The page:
Certain factors can increase the penalties associated with drug possession. If you are arrested in possession of drugs within 1,500 feet of a school or church, it could double your sentence. If you are illegally in possession of a firearm at the time you are arrested, that can also escalate the penalties you face. Facing multiple charges can result in severe penalties that far exceed what most people expect.

Sentencing guidelines in drug cases can be downright shocking. That is why it is imperative to have a South Florida Drug Crimes Defense Attorney at Whittel & Melton on your side as soon as possible after an arrest. We will do everything we can to obtain dismissals and not-guilty verdicts whenever possible. We will fight to achieve the best possible outcome for our clients.  

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The U.S. Coast Guard shut down the voyages of two party boats in Fort Lauderdale and Miami-Dade County this weekend over several safety issues, authorities said.

The Coast Guard ordered a 34-foot Sunset Stripp with 12 people aboard to return to shore Saturday because the boat did not have a valid certificate of inspection and lacked a drug-and-alcohol testing program for its crew.

The Coast Guard also stopped a 32-foot pleasure craft with 11 people aboard Saturday in Haulover Inlet in Miami-Dade County for similar infractions.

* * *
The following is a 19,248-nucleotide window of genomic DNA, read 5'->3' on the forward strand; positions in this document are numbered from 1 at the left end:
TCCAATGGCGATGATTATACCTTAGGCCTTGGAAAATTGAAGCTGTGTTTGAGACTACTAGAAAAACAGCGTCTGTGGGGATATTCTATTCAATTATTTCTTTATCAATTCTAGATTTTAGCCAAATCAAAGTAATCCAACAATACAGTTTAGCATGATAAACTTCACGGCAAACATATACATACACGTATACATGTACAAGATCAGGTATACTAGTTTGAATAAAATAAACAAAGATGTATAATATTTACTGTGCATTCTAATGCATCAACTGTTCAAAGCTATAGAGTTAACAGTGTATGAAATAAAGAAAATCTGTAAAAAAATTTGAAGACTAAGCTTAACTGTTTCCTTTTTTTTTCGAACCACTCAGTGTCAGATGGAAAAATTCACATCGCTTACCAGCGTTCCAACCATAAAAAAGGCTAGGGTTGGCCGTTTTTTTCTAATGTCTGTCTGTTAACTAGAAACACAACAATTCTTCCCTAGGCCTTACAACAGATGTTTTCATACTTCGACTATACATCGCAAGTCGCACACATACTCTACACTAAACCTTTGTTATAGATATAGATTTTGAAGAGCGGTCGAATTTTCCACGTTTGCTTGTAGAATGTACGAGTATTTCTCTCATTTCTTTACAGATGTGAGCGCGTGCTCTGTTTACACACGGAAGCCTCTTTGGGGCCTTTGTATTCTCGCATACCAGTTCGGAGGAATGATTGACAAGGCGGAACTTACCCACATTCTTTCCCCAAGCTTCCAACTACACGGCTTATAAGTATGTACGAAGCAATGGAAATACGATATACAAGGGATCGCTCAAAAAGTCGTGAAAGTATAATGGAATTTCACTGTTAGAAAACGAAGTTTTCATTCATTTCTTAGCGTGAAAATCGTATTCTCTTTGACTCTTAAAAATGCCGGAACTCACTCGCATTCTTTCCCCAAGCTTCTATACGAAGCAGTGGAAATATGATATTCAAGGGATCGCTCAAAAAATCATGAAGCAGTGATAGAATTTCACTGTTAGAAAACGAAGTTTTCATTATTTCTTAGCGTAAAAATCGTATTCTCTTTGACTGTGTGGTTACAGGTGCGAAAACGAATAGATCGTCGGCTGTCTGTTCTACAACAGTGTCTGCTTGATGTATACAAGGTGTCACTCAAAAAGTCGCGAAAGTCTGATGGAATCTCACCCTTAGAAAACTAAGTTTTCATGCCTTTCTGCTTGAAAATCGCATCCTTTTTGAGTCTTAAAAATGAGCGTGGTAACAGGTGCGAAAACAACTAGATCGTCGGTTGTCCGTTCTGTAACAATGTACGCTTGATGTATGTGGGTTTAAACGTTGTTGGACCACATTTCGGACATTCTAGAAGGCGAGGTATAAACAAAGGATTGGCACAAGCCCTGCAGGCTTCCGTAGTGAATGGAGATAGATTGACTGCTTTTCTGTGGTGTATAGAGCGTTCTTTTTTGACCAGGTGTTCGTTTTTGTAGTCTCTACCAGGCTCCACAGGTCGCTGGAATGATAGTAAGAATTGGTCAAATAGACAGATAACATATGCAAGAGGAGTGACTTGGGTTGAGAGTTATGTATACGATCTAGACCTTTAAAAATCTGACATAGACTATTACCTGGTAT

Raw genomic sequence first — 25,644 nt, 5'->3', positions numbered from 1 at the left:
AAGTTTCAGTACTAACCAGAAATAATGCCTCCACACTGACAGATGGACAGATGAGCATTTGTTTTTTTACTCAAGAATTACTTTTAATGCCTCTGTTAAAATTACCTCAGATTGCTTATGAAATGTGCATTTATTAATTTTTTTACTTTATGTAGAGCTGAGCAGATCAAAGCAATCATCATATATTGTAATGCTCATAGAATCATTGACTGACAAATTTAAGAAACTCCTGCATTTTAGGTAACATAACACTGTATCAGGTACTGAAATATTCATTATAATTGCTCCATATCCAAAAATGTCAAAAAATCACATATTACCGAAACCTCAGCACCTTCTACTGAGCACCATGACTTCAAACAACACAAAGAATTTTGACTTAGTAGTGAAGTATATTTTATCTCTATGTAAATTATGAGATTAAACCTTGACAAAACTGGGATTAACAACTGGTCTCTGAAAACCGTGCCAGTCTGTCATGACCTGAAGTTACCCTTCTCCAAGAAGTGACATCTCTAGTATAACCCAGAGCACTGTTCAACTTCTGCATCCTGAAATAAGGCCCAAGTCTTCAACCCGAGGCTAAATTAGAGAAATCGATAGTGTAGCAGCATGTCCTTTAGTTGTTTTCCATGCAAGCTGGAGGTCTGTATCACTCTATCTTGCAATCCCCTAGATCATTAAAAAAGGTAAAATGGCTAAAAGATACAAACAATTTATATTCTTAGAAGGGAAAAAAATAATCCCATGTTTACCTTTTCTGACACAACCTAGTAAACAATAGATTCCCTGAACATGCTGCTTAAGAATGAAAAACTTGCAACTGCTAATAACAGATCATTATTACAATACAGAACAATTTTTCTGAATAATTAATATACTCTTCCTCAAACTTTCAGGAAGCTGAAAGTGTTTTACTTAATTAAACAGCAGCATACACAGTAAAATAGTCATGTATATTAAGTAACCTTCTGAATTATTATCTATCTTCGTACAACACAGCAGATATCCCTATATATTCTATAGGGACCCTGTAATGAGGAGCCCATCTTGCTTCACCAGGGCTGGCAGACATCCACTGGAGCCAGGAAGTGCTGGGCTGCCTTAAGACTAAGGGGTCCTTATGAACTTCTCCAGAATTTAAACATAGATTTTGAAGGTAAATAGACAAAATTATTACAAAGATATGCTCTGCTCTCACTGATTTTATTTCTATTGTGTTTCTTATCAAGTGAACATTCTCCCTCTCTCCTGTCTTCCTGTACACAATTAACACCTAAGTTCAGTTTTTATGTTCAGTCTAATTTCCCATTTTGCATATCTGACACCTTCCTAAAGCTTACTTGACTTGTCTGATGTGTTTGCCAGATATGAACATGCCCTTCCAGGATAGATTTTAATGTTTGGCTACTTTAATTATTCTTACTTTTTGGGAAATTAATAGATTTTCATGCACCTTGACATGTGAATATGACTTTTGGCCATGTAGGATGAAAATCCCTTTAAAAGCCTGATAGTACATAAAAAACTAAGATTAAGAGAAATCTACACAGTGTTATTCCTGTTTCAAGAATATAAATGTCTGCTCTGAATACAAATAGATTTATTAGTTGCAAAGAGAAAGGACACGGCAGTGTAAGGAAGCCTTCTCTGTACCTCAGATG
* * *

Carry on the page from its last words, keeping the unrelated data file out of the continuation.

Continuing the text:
The charter boat operators could face tens of thousands of dollars worth of fines, the Coast Guard said.

Good advice before hitting the water is to carefully study Florida’s boating regulations and requirements and adhere to them fully. You can find boating regulations for Florida here. Just like automobile drivers can be ticketed or arrested for irresponsible behavior on the road, boat operators can be fined or imprisoned for negligent and reckless behavior. Even worse, carelessness can lead to serious injuries and death.

Charter boat/party boat accidents are frequently caused by negligent navigation, improper training of the crew, and unsafe equipment. Lacking safety equipment and little or no training in shipboard safety can result in preventable injuries and death.

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Two 13-year-old boys have been arrested in Miami after authorities say they tried to carjack a teacher outside a school and crashed just moments later.

The boys were arrested Monday and charged them with armed carjacking.

Police allege one of the boys brandished a handgun at the 59-year-old teacher as she was entering her car last week outside the elementary school. A surveillance video allegedly shows the woman running off as both boys hop in and tries to drive away.